PrEP Demographics

Following up on the previous post, some people on the Facebook PrEP group were asking about general demographics of PrEP users. This data is again from the six-city study of users of a MSM-targeted real time dating site, and is for the week ending 2015-03-27. The original request was for age, race, gender, orientation, and gender identity. The data comes from a website targeted at MSM and I am limited to the fields and free text the website provides; gender and gender identity are really discussed on the site and I did not capture orientation. From some quick survey work, it looks like the vast majority of users report being either gay or bisexual. I’ll give results for overall PrEP reporting, age, and ethnicity here.

Overall, there were 13905 unique users observed. Out of that, 271 (1.9%) reported being on PrEP, either through free-text comments (e.g. “On PrEP”) or using the relatively new HIV status of “Negative/PrEP.” The overall trendline of free text disclosures dropping and controlled vocabulary disclosures increasing continued.

The average age was 28.3 years, although there were 6721 missing values, either people who chose not to disclose or had obviously incorrect ages. The average age for individuals disclosing being on PrEP is slightly lower, 27.3 years, although this difference is not significant (t(145.18) = -1.58, p = .12).

For race, there are 9 explicit races; the top three are Caucasin (“White) (49.8%), Afro-american (“Black”) (21.9%), and “Mix” (7.9%). American Indian, Asian, Latino, Middle Eastern, Other and Pacific Islander make up the rest, with 378 reporting no race. Just looking at Afro-Americans and Caucasians, .7% of Afro-Americans report being on PrEP, and 2.6% of Caucasians report being on PrEP, a highly significant difference (x^2(1, n=9977) = 34.3, p < .001).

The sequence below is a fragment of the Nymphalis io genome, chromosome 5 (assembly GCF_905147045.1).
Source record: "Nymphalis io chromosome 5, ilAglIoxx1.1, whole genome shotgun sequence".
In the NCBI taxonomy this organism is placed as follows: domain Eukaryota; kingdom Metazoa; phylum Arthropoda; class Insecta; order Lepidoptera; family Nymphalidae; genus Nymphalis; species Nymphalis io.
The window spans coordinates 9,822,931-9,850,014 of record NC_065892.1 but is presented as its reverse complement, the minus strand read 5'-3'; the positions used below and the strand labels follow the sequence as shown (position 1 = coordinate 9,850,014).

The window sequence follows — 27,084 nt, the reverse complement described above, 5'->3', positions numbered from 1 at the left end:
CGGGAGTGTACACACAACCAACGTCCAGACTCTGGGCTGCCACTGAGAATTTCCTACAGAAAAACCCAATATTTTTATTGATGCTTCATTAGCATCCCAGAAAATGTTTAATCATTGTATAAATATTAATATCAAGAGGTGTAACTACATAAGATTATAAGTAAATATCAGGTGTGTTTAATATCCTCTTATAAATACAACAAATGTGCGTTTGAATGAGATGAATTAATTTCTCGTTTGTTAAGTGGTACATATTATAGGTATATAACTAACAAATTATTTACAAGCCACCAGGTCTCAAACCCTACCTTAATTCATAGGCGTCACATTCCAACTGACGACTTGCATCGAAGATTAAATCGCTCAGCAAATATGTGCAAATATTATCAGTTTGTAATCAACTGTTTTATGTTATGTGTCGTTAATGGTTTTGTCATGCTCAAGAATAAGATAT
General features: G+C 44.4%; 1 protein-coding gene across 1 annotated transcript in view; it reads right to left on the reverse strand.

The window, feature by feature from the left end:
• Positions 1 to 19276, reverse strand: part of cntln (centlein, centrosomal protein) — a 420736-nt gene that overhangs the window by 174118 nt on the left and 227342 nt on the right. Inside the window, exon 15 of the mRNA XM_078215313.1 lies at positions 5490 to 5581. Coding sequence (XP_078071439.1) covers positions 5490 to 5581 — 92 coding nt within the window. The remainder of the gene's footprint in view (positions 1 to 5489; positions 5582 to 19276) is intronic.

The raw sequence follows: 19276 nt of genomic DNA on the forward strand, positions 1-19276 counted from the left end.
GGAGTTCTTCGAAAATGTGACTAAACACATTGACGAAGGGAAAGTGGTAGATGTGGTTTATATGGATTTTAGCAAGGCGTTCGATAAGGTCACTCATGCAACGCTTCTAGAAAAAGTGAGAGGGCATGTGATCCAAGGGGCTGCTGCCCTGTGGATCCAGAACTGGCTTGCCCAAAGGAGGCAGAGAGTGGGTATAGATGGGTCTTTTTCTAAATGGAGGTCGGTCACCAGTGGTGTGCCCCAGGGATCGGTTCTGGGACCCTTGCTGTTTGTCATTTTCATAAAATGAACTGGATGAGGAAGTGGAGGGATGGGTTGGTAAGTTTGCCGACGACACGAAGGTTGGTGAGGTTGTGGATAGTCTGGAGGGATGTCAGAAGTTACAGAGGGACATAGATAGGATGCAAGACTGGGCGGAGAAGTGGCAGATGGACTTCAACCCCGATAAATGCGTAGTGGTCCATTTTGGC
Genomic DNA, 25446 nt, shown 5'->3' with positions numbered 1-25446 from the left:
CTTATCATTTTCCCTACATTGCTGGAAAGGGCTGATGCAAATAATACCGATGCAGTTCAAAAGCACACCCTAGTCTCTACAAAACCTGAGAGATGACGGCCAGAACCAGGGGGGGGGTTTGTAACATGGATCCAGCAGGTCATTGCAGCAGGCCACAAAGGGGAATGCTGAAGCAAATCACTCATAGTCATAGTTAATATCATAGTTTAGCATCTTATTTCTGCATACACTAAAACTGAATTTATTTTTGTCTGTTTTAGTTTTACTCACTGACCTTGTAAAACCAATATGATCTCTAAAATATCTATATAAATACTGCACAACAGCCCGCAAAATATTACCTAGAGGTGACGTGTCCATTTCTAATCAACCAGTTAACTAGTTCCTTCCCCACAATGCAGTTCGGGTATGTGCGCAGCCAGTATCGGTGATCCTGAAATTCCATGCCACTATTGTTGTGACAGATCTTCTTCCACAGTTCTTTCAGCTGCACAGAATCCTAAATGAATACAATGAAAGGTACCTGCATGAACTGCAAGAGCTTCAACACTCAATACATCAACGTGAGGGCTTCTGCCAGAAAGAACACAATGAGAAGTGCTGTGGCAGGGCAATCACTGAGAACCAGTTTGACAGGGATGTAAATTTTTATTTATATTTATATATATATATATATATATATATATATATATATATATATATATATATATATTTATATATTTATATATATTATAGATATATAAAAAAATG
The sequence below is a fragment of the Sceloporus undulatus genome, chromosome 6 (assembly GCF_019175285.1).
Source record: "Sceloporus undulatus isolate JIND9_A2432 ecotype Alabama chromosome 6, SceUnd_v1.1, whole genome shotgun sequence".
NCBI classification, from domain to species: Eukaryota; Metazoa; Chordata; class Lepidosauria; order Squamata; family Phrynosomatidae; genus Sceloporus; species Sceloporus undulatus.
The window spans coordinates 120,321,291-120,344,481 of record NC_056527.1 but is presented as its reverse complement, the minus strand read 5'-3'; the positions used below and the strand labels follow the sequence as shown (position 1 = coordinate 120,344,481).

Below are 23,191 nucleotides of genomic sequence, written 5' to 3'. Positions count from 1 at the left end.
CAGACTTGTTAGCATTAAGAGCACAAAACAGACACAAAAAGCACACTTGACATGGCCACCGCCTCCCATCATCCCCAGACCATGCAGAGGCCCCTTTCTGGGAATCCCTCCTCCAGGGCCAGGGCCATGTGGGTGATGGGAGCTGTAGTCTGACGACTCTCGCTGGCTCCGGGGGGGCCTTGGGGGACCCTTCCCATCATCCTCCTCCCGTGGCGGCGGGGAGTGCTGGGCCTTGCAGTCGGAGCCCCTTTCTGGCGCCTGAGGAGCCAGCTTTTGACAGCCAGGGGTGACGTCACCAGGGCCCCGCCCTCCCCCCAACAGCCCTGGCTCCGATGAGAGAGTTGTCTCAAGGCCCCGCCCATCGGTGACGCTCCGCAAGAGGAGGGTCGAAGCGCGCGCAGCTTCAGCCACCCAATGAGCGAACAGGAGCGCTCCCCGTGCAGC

A few random caveats here. First, this is the total population seen. I really should be only looking at new users in this analysis. From prior work I know that once a profile is set up, it is rarely changed so people may have gone on PrEP and not updated their profile. Second, this is all self-reported data. There are many, many reasons to elide or embellish the truth on these sites (Ellison, et. al. “Profile as Promise.” New Media and Society, and Wohlfeiler’s work on the different stake holders), so this is probably a lower rather than upper bound on PrEP usage. Third, this is not a random sample of US cities; the cities were chosen for particular demographic features (e.g. very MSM-accepting, large Afro-American populations, etc.) and I miss some major population centers.